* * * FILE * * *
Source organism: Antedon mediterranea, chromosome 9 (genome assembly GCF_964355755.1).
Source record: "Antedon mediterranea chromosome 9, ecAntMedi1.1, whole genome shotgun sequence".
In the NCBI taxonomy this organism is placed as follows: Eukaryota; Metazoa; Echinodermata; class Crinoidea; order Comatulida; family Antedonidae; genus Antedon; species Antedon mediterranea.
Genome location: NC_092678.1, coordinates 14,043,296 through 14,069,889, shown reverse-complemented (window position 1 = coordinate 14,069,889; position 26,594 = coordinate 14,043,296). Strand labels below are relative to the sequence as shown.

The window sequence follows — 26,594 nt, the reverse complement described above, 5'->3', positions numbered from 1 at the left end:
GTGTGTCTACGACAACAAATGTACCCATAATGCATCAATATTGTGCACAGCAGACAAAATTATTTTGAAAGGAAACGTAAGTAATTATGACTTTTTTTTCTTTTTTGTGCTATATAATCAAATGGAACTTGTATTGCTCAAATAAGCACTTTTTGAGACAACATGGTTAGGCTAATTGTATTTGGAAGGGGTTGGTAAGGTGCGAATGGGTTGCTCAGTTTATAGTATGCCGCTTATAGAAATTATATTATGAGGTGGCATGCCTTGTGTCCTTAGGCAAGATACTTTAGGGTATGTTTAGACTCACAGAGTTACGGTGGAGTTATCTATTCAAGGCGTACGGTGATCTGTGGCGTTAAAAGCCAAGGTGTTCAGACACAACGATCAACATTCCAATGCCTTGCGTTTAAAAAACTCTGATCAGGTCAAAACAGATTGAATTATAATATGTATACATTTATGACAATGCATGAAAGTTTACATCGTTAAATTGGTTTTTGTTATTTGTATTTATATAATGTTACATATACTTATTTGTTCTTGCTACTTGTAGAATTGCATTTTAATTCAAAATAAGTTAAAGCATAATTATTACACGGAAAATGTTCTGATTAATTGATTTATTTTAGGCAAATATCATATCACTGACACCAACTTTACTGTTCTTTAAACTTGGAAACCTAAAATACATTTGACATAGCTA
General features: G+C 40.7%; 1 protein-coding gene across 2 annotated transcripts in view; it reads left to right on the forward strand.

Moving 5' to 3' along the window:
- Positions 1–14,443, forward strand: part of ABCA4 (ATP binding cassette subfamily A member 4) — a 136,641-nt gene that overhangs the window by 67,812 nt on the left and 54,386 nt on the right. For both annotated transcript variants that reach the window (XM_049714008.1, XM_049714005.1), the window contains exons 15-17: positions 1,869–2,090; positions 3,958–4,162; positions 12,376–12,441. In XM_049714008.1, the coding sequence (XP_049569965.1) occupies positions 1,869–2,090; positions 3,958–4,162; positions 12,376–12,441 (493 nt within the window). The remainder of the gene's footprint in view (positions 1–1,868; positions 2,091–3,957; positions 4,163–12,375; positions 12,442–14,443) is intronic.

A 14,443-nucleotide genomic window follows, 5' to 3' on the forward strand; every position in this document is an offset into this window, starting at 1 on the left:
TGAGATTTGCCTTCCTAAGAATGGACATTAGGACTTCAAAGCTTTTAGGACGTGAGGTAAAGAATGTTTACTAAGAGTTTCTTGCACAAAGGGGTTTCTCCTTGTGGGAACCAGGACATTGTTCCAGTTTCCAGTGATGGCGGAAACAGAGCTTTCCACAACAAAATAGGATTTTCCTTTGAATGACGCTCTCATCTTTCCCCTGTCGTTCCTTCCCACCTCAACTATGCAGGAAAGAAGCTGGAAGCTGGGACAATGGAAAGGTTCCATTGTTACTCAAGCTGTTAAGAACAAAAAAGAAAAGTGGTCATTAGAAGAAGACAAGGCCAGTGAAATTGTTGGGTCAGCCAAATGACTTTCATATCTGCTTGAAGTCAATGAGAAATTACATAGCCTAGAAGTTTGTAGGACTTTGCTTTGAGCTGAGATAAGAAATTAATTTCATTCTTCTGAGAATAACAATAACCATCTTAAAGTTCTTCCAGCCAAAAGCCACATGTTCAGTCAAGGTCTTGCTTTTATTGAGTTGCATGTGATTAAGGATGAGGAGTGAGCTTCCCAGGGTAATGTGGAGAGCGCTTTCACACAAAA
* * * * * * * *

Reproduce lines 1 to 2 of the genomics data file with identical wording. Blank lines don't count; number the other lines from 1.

Source organism: Antedon mediterranea, chromosome 9 (genome assembly GCF_964355755.1).
Source record: "Antedon mediterranea chromosome 9, ecAntMedi1.1, whole genome shotgun sequence".